James Galanos, Wool Evening Suit. Fall 1984.

 

Evening suit. Black and white wool with leather and mink.
Fall 1984. Image Collection: Drexel Digital Museum.
Object Collection: The James G. Galanos Archive at Drexel University.

An innovative mix of textures and pattern – plaid wool, fur and leather – come together in this monochromatic evening suit. The beautiful sleeve detail plays the luster of black mink against the sheen of black leather, black on black being a motif represented in each of Galanos’ collections. Black was a favorite color, manipulated to emphasize silhouette, volume and proportion (1). In his west Hollywood home the polished granite floor is black, causing this author to feel she was levitating through his marvelous collection of art and antiquities on a visit in 2007.

Fall 1984 was the height of the power suit and Galanos played with several potential bottoms, as seen in his original sketch below, to pair with the strong cut and statement of the jacket, finally deciding on the pencil skirt.

Sketch on paper. 1980s. James G. Galanos Archive, Drexel University.

Sketch on paper. 1980s. James G. Galanos Archive, Drexel University.

Recognition came early in Galanos’ career. He was presented with the Neiman Marcus Award on September 6, 1954. This was quickly followed in November by the Coty Award, becoming the youngest designer ever to receive this most prestigious honor in American fashion at the time. Two years later, he won a second Coty Award, and in 1959 he became the youngest inductee into the Coty Hall of Fame. In 1963 he was given the Crystal Ball Award from The Fashion Group of Philadelphia. His reputation for impeccable construction and embellishment was renowned in Europe and Great Britain and in 1965 he received the London Sunday Times International Award. In 1985 his extraordinary accomplishments were recognized by the The Council of Fashion Designers of America Lifetime Achievement Award. “It was an unusual career,” the designer muses. “I was either the youngest or the first with every honor. By the time I was in my 40s, I was called a ‘legend.’ (2)” His plaque was one of the first on the “Fashion Walk of Fame” on Seventh Avenue in New York City.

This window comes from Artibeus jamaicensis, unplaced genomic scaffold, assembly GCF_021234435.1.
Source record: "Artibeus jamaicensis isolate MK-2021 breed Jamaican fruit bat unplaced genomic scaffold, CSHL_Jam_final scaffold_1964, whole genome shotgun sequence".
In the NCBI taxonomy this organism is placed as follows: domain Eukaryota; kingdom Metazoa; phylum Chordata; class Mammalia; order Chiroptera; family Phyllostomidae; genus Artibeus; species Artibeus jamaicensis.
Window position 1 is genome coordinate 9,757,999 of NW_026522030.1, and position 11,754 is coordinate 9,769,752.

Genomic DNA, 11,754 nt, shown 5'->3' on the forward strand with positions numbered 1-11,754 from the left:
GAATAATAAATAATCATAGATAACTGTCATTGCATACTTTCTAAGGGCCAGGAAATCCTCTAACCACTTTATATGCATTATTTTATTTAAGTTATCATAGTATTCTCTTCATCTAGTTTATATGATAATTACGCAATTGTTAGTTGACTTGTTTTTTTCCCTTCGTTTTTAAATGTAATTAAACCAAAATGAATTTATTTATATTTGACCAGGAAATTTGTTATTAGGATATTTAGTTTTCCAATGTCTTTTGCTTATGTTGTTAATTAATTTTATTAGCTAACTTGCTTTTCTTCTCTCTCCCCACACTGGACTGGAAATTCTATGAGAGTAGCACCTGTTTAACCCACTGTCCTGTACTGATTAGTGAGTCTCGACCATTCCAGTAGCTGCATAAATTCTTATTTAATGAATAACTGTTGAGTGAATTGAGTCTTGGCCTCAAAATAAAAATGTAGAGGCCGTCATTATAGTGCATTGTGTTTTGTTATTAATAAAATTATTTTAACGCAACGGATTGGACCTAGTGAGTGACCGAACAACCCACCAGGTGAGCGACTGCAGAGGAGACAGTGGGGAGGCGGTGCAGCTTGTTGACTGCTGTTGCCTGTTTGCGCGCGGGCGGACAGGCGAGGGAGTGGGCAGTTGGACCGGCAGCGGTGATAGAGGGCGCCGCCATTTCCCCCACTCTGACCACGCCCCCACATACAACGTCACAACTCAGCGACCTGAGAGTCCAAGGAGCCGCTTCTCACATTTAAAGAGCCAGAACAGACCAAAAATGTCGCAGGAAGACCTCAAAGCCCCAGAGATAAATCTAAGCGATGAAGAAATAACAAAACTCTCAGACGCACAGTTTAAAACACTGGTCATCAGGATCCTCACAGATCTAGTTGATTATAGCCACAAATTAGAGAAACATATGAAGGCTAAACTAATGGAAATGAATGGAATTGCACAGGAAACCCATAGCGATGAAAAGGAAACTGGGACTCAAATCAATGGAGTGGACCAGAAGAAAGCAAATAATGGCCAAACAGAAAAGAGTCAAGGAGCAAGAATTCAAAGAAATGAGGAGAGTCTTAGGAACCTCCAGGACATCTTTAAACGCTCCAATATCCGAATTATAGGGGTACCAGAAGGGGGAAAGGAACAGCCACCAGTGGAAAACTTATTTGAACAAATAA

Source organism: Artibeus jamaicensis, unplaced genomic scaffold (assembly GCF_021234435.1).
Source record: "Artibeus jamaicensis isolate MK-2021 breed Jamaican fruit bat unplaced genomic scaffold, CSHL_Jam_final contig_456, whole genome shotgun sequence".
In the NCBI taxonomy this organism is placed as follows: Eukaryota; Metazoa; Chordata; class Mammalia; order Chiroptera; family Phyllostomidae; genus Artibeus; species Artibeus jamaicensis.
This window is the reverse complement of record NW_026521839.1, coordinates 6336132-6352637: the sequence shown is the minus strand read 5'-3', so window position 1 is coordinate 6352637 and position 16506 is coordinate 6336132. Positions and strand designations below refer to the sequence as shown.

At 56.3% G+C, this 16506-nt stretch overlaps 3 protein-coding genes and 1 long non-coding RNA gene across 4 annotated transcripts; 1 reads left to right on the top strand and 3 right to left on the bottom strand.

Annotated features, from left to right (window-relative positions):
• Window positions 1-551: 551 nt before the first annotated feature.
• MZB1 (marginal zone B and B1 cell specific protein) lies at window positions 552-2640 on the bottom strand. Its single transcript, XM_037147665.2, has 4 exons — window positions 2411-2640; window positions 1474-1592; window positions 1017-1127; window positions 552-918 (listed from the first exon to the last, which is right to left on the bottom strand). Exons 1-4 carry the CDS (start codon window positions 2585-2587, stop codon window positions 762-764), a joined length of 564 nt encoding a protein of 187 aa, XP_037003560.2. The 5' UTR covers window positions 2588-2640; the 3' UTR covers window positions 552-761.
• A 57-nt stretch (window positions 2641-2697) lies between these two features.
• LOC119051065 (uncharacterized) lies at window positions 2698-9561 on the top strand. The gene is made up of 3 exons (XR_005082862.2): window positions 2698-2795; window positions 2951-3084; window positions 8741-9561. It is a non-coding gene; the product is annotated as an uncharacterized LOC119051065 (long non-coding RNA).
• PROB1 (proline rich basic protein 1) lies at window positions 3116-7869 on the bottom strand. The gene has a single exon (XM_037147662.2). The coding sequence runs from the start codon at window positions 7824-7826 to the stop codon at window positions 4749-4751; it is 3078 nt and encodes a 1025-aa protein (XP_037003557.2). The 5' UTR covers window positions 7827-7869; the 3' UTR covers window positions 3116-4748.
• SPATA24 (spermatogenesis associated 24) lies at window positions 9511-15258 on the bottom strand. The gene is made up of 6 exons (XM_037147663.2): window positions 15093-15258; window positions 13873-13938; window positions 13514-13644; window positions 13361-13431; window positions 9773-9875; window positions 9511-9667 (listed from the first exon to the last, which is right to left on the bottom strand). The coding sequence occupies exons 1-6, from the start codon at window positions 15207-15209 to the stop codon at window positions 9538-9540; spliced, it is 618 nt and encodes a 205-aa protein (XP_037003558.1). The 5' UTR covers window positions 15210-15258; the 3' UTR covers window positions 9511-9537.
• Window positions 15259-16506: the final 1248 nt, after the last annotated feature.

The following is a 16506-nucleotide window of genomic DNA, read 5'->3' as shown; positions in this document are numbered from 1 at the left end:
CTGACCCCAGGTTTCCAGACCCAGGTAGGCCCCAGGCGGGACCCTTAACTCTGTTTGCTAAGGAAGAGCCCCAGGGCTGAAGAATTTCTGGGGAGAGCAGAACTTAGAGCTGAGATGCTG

Drexel University has honored Galanos on several occasions beginning with the Drexel Fashion Award in 1965. On November 16, 2006, he received The Crystal Ball Award from The Fashion Group, Inc of Philadelphia and The Philadelphia Fashion Council, hosted by Drexel University, inducted him into the Philadelphia Fashion Hall of Fame at a gala at the Union League of Philadelphia, preceded by cocktails at Tiffany & Co. https://wwd.com/fashion-news/fashion-features/philadelphia-fashion-honors-galanos-516171/ Selections from the event brochure are in the link below. We’d love to include images taken by any attendees in our story. If you were there and would like to share, please contact me at martink@drexel.edu.

Program, James Galanos induction into the Philadelphia Fashion Hall of Fame

Program, James Galanos induction into the Philadelphia Fashion Hall of Fame

In honor of his award, an exhibition of Galanos fashion from the Drexel Historic Costume Collection, “Galanos: The Great Philadelphian, Fashion at its Best”, was held in the Rincliff Gallery, Drexel University, November 13, 2006, to January 12, 2007. To open the exhibition Galanos gave a lecture to Fashion Design and Design & Merchandising students and faculty in the A.J. Drexel Picture Gallery and critiqued the evening wear projects of the senior and second year graduate fashion students. Students continue to be influenced by this great American designer through the generous contribution of his personal archive to the University by the James G. Galanos Foundation. The 700 piece archive contains over 600 ensembles for day and evening along with sketches, publicity photographs and other ephemera. We look forward to sharing this remarkable material culture resource with all who have an interest in masterful, visionary fashion design.

1 – Rucci, Ralph (2018) Forward in James Galanos Design Integrity, Clare Sauro, Cara Fry and Monica Stevens Smith, Philadelphia: Westphal College of Media Arts & Design. p.7.

2 – Collins, Amy F. (April 14, 2007) When Galanos Spelled Glamor. Vanity Fair. New York: Condé Nast. https://www.vanityfair.com/style/2007/04/james-galanos